From pre-planning to creating the content strategy, here's how to make a shoot stretch your marketing dollar.
On July 1, 1941, the United States' first television commercial appeared before a baseball game between the Brooklyn Dodgers and the Philadelphia Phillies.
Bulova Watches, Co. paid between $4 and $9 for a 10-second spot that launched a new vertical in the advertising industry now worth an estimated $70 billion. The commercial also paved the way for future placements in social media, digital video and advanced TV.
By the mid-2000s, publishers and advertisers began to focus on traditional and digital media. Thanks to advancements in advertising technology, they were moving beyond the first banner placement and experimenting with different types of media, including video. Video took off so fast – thanks in large part to its engagement – that Facebook launched its first video advertising platform in 2007 and Google purchased YouTube for $1.65 billion within a year of its launch.
Video’s place in the future of advertising was secure. Brands started making room for it in their budgets and advertising agencies started promoting video inventory.
The next 13 years introduced new video formats including 6-second, 15-second and long-form video spots. Videographers were asked to frame shots for square and vertical aspect ratios, and creatives were asked to consider how audiences engage with video when there isn’t sound. Oh, and thanks to social media, live video became accessible to all publishers, advertisers and audiences.
Today, advertisers no longer solely choose between a 30-second and 60-second TV spot. They must choose from a variety of formats available on the channels and networks that best reach their audiences.
To navigate the ever-changing video landscape, the following should be considered before a creative campaign is developed or produced:
- Objectives: What does your brand’s video campaign need to achieve? Is your company looking to increase brand awareness? Educate consumers on a new product? Drive online or in-store conversions?
- Audience: Who is your brand trying to reach? Where is your target audience spending their time online? What types of videos is your audience already consuming?
- Budget: What formats and channels can make the most of your budget to ensure your brand achieves its objectives and reaches its audience?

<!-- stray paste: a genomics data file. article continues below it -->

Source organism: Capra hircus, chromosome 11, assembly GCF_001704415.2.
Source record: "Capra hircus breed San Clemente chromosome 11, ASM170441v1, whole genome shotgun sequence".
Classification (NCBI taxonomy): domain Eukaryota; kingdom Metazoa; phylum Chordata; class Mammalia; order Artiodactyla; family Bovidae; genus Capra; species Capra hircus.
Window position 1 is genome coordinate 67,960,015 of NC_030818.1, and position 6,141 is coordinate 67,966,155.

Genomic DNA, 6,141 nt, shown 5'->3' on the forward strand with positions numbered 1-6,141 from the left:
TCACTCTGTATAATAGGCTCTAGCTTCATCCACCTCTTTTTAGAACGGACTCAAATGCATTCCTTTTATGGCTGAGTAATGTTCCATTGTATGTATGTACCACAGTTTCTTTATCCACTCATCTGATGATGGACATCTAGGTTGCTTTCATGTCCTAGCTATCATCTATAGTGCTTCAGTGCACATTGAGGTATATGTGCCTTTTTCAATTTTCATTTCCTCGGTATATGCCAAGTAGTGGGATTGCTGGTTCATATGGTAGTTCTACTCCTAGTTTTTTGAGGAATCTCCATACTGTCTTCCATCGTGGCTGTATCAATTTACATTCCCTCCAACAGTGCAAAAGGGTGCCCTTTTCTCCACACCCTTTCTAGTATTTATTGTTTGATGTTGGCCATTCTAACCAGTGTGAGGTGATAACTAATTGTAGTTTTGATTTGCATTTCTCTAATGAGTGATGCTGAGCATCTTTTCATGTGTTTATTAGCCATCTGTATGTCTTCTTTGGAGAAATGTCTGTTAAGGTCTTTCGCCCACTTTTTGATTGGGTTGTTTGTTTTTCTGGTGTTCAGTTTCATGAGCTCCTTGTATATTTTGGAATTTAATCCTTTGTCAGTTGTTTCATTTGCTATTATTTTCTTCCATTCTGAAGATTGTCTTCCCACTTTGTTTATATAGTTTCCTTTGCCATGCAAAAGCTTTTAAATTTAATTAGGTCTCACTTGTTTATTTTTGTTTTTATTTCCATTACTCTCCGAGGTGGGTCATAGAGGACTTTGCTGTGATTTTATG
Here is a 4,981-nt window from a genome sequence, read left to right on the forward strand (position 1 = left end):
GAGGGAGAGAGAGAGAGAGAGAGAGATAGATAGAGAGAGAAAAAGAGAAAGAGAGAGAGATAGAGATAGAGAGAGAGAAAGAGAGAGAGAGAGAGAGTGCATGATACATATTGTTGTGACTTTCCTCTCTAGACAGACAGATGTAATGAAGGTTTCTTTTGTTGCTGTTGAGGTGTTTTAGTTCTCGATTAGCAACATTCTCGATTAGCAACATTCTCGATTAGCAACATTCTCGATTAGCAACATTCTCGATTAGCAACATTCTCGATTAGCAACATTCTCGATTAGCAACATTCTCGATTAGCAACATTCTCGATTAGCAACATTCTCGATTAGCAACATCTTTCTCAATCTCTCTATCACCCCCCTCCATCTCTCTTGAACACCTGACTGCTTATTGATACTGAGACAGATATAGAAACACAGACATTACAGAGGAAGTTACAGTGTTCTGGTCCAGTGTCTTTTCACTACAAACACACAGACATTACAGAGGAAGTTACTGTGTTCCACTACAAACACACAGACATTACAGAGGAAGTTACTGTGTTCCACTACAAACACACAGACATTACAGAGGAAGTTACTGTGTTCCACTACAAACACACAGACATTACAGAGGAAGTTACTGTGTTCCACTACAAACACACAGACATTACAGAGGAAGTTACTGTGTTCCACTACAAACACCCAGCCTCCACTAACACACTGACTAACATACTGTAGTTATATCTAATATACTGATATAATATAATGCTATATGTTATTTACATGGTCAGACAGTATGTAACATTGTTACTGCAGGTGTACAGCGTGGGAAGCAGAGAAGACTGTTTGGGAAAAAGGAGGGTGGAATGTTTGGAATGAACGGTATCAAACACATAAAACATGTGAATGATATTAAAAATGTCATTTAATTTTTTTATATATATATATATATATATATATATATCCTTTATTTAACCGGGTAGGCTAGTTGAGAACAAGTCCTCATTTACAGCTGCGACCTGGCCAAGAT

If you can answer these questions, your brand can not only identify the best video formats and channels for its next campaign, but also give the creative and production teams guidelines for what and how to capture video content.
Social media and it’s ever growing appetite for content leaves brands scrambling to keep up.
Not only does social require a lot of content, but there is also the challenge of keeping feeds fun, relevant and engaging at the same time. The days of large shoots to create one ,60-second masterpiece, or a handful of perfect images, are gone.
With the need for ongoing content, it’s no longer enough to walk away from a shoot with just one video. We understand this pain point, and that’s why we work with our clients to produce shoots that yield libraries of content.
Photography + Video = One Shoot
By combining photography and video into one shoot, you are able to not only double down on the amount of content created, but also able to find significant budget efficiencies that can save thousands.
Before the Shoot:
- It’s important for the Director of Photography and Photographer on the shoot to have great chemistry and be able to work in tandem capturing both stills and video. Let them meet prior to the shoot and discuss the direction, so they can coordinate the entire day.
- Try to choose a location with a lot of natural light to reduce the cost (and time!) of setting up additional lighting materials.
- Scout locations near you. Hiring and renting locally will cut back on travel and shipment costs.
- Keeping with locations, try to stick to just one or a few that are near each other with a lot of visual variety! That will maximize the shoot day. Having several diverse looks in one location will help keep the footage from feeling redundant once it’s posted on a feed.
- If you’re choosing different locations and different looks, come up with a (flexible) timeline to keep the day moving along.
During the Shoot:
- At the shoot, the DP and photographer should be able to work closely – create space for them to run the show
- The DP and Photographer should plan to utilize a lot of the same equipment, which will cut down on costs for both gear and crew.
- Create an assembly line for the shoot - have each scenario close together so while one is being shot, the next one can be prepped. This assembly line rhythm saves time and keeps the production moving smoothly.
In post, we are able to create multiple cuts from the footage and provide clients with a body of content to pull from that feels uniform, but still visually diverse and engaging. This keeps the feed both on brand and consistent, but also allows clients to stretch their content over an extended period of time cutting back on the cost of multiple productions.